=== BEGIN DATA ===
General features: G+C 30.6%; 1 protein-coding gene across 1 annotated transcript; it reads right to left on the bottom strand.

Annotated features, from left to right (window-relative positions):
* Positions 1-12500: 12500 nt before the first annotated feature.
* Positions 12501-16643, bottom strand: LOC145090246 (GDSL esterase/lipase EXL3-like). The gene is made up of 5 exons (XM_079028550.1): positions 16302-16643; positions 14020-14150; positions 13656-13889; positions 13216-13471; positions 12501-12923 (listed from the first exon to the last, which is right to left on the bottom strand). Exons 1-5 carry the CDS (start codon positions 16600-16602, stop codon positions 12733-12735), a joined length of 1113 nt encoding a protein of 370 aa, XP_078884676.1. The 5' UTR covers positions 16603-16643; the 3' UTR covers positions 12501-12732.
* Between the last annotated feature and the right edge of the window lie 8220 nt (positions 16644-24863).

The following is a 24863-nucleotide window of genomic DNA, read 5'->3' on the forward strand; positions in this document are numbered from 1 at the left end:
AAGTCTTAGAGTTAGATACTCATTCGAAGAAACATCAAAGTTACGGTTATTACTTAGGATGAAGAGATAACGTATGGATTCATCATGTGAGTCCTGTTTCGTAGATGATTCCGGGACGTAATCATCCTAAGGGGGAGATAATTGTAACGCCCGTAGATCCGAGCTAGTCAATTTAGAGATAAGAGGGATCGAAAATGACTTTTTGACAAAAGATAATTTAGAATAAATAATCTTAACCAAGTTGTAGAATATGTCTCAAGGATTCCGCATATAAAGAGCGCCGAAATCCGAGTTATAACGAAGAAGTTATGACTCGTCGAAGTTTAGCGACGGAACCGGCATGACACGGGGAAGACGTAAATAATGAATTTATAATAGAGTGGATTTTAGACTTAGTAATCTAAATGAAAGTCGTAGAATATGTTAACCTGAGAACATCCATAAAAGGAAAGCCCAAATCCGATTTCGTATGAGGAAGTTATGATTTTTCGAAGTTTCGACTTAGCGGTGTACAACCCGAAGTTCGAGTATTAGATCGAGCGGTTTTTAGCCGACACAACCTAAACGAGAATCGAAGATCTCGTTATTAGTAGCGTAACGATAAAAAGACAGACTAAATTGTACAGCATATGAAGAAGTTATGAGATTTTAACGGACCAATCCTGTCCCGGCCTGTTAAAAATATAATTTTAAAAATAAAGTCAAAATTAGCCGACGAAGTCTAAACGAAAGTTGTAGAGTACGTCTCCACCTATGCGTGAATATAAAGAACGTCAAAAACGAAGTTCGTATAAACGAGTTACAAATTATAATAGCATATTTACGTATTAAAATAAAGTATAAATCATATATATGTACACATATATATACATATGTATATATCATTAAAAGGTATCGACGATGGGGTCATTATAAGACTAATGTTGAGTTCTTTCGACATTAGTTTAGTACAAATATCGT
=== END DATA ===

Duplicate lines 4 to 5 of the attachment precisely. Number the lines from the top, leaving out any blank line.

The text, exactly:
* Positions 12501-16643, bottom strand: LOC145090246 (GDSL esterase/lipase EXL3-like). The gene is made up of 5 exons (XM_079028550.1): positions 16302-16643; positions 14020-14150; positions 13656-13889; positions 13216-13471; positions 12501-12923 (listed from the first exon to the last, which is right to left on the bottom strand). Exons 1-5 carry the CDS (start codon positions 16600-16602, stop codon positions 12733-12735), a joined length of 1113 nt encoding a protein of 370 aa, XP_078884676.1. The 5' UTR covers positions 16603-16643; the 3' UTR covers positions 12501-12732.
* Between the last annotated feature and the right edge of the window lie 8220 nt (positions 16644-24863).